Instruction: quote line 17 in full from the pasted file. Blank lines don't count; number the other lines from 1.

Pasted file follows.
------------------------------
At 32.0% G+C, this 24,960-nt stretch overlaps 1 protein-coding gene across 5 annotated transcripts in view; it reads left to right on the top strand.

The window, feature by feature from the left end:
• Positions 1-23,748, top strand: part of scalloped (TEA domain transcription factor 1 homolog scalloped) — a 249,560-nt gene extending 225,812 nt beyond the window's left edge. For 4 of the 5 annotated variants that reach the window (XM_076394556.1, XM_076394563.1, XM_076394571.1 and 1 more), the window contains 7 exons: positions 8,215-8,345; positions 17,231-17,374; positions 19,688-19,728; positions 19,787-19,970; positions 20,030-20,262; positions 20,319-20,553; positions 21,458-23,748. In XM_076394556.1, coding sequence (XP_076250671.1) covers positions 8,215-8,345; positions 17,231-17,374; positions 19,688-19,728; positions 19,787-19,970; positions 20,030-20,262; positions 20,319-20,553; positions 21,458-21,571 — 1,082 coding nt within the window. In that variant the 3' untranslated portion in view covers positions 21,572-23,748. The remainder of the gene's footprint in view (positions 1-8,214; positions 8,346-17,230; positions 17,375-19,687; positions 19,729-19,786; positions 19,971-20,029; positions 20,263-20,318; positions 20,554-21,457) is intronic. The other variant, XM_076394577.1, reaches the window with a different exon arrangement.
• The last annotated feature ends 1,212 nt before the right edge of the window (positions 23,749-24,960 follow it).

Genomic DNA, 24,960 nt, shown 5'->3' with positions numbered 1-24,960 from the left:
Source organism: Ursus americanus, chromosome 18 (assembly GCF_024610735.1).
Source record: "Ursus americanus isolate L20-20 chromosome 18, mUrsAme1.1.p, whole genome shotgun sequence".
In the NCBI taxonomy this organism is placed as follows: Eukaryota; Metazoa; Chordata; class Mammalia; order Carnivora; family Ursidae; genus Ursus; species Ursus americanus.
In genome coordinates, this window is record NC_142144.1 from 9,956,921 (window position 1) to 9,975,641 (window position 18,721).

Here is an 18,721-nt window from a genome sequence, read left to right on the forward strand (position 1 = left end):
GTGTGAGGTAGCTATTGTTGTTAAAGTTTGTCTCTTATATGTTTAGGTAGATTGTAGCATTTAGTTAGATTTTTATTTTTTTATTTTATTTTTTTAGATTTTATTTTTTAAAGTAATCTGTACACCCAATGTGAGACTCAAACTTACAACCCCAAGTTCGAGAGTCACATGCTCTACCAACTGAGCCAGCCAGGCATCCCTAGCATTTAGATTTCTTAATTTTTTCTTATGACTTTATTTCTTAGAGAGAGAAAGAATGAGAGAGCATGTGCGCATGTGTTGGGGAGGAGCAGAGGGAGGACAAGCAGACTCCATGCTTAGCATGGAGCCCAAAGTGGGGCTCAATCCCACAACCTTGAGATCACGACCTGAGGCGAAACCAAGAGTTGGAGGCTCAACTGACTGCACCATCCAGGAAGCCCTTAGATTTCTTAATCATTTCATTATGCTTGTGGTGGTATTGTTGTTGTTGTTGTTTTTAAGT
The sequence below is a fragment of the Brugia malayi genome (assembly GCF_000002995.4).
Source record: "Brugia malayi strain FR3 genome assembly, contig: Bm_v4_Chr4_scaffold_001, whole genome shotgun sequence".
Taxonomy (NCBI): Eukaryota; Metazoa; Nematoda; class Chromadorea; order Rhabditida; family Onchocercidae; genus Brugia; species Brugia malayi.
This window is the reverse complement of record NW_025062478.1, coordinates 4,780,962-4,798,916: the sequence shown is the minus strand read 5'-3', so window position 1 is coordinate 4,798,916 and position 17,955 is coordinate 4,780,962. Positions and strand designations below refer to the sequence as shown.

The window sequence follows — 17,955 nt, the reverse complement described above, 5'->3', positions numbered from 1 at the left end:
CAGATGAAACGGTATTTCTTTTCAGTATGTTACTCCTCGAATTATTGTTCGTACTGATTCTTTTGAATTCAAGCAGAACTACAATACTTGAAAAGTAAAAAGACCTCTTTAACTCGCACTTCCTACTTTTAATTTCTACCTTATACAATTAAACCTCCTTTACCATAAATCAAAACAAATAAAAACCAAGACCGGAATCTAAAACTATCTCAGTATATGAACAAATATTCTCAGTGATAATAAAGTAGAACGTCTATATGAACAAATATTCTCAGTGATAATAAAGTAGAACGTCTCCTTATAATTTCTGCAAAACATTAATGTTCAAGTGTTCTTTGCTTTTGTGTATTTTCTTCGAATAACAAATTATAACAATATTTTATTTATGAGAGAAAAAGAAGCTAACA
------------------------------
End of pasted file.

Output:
CAGATGAAACGGTATTTCTTTTCAGTATGTTACTCCTCGAATTATTGTTCGTACTGATTCTTTTGAATTCAAGCAGAACTACAATACTTGAAAAGTAAAAAGACCTCTTTAACTCGCACTTCCTACTTTTAATTTCTACCTTATACAATTAAACCTCCTTTACCATAAATCAAAACAAATAAAAACCAAGACCGGAATCTAAAACTATCTCAGTATATGAACAAATATTCTCAGTGATAATAAAGTAGAACGTCTATATGAACAAATATTCTCAGTGATAATAAAGTAGAACGTCTCCTTATAATTTCTGCAAAACATTAATGTTCAAGTGTTCTTTGCTTTTGTGTATTTTCTTCGAATAACAAATTATAACAATATTTTATTTATGAGAGAAAAAGAAGCTAACA